There are two types of boat trips available at Wakulla. The glass bottom boat is nice if you've never been on one. The water is often so clear you can see 100 or more feet to the bottom in the deepest part. Fish are everywhere. And you can see the spring where the water boils out. Divers have been into the cave where the water flows from but from what I understand they have never found the back of it. The Wakulla River which flows out of the spring is roped off a mile or two downstream so that boats cannot come up. Once, privately owned, the springs are now owned and operated by the State of Florida.
Mysterious and shadowy, the Wakulla River is best explored by boat
The second boat trip is the "jungle cruise" which takes about 45 minutes. It takes you back in time like you've never been before, to a Floridan that might have existed thousands of years ago. You hear the cries of birds and gators may swim alongside the boat. The guide does a good job of explaining the system to you as you go and can answer many questions you may have. S/he will point out the various bird types that you will see along the way. Different seasons bring different visions. Again, ospreys and bald eagles are present here as well as Ibis, anhinga, all sorts of duck and other waterfowl, and the ever elusive limpkin. The smells of the river swamp and ancient cypress trees will take you back in time. You will see the very tree that Tarzan jumped from in the 1930s in the movies and this is the area where other movies were filmed such as "The Creature From the Black Lagoon". Get your camera ready and if you don't have one…get one.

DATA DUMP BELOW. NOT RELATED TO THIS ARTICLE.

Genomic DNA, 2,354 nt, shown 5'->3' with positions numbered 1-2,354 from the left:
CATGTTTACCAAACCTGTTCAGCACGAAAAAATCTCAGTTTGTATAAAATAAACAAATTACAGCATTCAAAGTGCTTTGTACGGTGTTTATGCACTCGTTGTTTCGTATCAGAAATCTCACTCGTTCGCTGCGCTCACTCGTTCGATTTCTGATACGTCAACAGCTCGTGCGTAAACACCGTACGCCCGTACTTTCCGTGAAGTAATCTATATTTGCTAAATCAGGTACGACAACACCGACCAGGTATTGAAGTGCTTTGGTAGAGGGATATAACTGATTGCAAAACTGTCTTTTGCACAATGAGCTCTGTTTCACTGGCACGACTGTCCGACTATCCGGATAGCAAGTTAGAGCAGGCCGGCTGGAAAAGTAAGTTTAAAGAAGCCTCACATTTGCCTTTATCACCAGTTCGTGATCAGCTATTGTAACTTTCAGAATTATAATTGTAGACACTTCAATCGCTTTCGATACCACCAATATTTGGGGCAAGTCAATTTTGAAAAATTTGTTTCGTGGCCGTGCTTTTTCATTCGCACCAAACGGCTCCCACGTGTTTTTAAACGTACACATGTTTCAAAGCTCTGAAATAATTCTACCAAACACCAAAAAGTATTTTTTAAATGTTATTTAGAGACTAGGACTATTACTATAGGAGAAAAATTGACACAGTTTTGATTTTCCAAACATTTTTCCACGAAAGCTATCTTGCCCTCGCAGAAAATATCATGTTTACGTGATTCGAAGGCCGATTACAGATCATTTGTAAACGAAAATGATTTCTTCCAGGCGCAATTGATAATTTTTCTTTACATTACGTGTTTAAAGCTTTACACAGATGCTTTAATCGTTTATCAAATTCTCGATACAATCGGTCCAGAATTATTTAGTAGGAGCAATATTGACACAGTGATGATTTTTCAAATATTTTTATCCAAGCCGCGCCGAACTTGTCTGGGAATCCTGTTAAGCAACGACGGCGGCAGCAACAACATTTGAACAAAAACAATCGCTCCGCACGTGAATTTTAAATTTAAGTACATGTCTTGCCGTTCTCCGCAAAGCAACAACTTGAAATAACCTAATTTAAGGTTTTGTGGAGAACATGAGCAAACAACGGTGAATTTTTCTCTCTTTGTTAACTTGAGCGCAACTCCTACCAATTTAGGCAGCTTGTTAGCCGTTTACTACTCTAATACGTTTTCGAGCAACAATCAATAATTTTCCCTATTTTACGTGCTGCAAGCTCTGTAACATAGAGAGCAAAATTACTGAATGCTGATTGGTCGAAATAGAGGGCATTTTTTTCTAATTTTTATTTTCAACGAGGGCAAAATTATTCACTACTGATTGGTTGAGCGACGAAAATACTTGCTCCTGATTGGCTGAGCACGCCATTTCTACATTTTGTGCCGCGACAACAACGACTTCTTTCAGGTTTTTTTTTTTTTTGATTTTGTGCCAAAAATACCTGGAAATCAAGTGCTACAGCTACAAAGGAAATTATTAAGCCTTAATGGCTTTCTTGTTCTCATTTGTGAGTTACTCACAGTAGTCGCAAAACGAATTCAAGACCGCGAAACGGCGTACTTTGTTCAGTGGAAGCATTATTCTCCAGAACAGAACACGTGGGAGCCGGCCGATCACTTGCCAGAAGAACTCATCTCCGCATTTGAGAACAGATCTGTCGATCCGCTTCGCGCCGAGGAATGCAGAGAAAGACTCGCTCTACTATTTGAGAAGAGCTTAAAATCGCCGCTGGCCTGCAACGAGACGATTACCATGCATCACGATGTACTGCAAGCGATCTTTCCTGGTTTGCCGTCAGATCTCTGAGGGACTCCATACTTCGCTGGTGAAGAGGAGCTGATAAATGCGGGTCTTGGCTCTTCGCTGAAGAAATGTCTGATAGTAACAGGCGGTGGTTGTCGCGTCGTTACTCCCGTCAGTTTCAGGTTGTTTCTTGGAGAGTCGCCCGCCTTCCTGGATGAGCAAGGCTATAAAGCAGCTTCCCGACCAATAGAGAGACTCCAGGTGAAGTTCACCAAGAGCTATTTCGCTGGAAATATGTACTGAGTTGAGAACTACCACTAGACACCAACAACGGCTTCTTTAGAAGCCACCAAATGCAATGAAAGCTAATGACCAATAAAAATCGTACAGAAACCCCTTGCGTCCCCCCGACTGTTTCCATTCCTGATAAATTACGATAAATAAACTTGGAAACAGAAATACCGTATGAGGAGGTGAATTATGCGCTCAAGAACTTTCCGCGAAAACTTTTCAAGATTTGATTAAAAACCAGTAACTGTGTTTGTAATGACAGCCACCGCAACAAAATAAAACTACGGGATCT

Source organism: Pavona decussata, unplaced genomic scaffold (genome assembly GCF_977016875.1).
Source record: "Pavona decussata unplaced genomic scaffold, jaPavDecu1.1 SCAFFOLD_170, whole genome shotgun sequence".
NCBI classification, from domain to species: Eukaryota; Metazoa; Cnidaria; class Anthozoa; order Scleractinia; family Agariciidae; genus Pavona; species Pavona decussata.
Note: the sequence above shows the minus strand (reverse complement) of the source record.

Getting there: Interstate 10 runs through Tallahassee, Florida (the Capitol). From there you take hwy 363 South (South Monroe St.) through Wakulla, Fl. Take hwy 267 east to hwy 98. Cross the St Marks river at Newport (less than a mile) and watch on your right for the signs to St. Marks NWR. It is a straight shot to the Reserve. There is a small charge to enter. On your right you will soon see an information station. They have interesting literature about the place as well as a small museum and boardwalk.
You can see much birdlife at Wakulla, such as this ibis
As you leave St. Marks NWR reverse your tracks back onto hwy 267. You will cross hwy 363 this time instead of turning onto it back to Tallahassee. Several miles later, you will see hwy 61 where you will take a right and about an eighth of a mile you will see the entrance to Ed Ball Wakulla State Park. Again, there is a small charge of $4.00 per car to enter. The jungle cruise will set you back another $7.00 per person. A bothersome charge but not nearly what you pay for Disneyland!
While in the area, you may also wish to see the San Marcos de Apalache State Historic Site. This is an old Spanish fortification where they now have a museum set between the Wakulla and St. Marks rivers. Canoeing is possible here. Manatees are sometimes seen in this area. By this time you should have a map so I will leave some exploring for you to do on your own. Just look for the little village of St. Marks and follow the signs. You have to look for them. There are many more places to explore in the area if you have the time.
Willis T. Bird is a retired government worker (State and Federal) and has been a serious photographer for 40 years. He has written and published a Sci-Fi novel, "The Alaska Incident" as well as a feature article for "Florida Game & Fish" magazine. He is the author of a series of articles on photography for young people at www.apogeephoto.com under the heading of "First Class Photography". Willis served in the USAF as an intercept radio operator and has been a amateur radio operator for 53 years. His first love is wildlife and landscape photography. You can contact him at firstname.lastname@example.org
© Willis T. Bird, 2005